Preparing for MiFID II – the history of voice compliance

Welcome to the first post in our MiFID II blog series, exploring the history of voice compliance, how recent developments affect businesses and how to prepare. There’s only a year until new regulations officially apply (on 3 January 2018), so it’s important to make provisions now.

MiFID II (the second Markets in Financial Instruments Directive) will have a profound impact on banks and hedge fund teams, as well as other financial companies. It will apply to more than 300 trading venues and 15 million financial instruments, as well as all the businesses that make use of these instruments and venues.

One of the areas of change is around call recording. Under MiFID I, the requirement to record calls was limited to landlines within the trading room; mobile phones would have to be left outside to stop calls being placed to other contacts, but otherwise wouldn’t have been monitored. This was partly driven by the complexities of recording calls placed via mobile phones. For companies that wanted to record calls made by users on mobile phones, the options were very complicated.

Previous approaches to mobile call recording have included the users being able to install an application on their phones to handle the call recording. This was first introduced in 2011 and was only available to those running Android-based phones. Alongside only being available on a limited range of handsets, it also added a wait of around thirty seconds for each and every call to connect.

Teams could also run a service based on a mobile virtual network operator (MVNO) model. MVNOs piggy-back on network operator infrastructure and could supply a service so any call would be directed through one line to be recorded, while another line would go through to the call contact. However, while this model could work for recording some calls, it didn’t integrate with many networks worldwide – and if the operator behind the MVNO didn’t have a roaming agreement in place then the service wouldn’t work. More importantly, this model didn’t cover calls into the phone (only those going out).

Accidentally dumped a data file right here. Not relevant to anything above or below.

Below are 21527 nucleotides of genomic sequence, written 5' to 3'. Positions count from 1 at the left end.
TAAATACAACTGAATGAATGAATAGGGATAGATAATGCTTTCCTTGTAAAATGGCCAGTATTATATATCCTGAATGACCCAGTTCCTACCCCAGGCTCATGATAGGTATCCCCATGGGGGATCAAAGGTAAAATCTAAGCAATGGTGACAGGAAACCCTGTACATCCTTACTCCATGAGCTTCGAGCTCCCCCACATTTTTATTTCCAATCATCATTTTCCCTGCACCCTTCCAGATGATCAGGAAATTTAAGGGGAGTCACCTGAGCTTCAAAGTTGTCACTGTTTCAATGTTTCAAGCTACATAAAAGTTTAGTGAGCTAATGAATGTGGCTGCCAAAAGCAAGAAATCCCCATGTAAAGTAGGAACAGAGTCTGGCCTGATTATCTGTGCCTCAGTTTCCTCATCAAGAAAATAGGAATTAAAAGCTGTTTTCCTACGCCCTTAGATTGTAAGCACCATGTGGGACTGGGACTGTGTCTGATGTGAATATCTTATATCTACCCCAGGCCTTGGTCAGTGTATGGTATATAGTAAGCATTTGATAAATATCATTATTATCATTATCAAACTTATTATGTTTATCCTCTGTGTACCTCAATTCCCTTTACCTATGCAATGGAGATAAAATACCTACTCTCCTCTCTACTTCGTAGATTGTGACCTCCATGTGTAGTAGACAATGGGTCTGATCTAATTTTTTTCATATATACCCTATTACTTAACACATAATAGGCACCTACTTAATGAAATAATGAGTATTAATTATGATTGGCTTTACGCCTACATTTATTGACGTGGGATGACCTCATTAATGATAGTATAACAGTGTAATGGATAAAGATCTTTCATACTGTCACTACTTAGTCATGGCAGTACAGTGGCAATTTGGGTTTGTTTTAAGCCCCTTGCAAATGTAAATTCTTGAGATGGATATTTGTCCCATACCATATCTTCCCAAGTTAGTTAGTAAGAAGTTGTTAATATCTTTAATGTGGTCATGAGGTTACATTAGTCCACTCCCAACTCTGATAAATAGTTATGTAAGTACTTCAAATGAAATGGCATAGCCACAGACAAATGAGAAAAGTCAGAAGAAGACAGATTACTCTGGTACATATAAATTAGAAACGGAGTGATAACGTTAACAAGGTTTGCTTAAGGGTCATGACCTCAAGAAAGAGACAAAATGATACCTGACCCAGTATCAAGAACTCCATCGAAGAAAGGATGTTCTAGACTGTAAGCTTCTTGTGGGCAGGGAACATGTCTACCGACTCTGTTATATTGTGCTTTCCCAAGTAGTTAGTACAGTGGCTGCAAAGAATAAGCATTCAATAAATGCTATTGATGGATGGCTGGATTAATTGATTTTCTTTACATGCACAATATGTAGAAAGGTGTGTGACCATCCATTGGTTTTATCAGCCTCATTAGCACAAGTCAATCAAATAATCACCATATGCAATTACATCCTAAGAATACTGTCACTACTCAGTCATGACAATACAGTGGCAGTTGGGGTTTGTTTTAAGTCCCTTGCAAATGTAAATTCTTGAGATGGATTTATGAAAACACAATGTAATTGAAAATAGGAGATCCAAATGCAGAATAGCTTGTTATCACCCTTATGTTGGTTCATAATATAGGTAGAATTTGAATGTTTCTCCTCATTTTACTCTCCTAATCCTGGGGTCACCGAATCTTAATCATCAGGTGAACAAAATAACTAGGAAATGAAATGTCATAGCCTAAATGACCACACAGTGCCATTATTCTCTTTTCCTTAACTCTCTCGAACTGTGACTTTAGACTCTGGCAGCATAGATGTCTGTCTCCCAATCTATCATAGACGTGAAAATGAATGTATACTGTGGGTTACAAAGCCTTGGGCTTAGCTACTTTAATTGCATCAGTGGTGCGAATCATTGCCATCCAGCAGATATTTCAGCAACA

Today, technology has evolved and now it’s possible to record calls to and from mobiles at network level – rather than relying on the specific call routes themselves. By making it easier to handle the recording of each call, the technology has caught up with the requirements of both users and regulators. It also solves some of the problems around recording calls when users are travelling internationally.

The development of these mobile call recording solutions means that it’s now technically possible for all companies involved in trading activities to record and keep all calls for compliance requirements – without affecting everyday calling. For banks and hedge funds, implementing mobile voice recording ahead of the January 2018 deadline is not only essential, it’s now also easy to do (with the right solution).

To find out more about what MiFID II will mean for your business, get in touch today.

And keep an eye on our blog for the next instalment in our MiFID II blog series.

Posted on: 13th December 2016

Posted in: Mobile Industry Advice, MiFID II compliance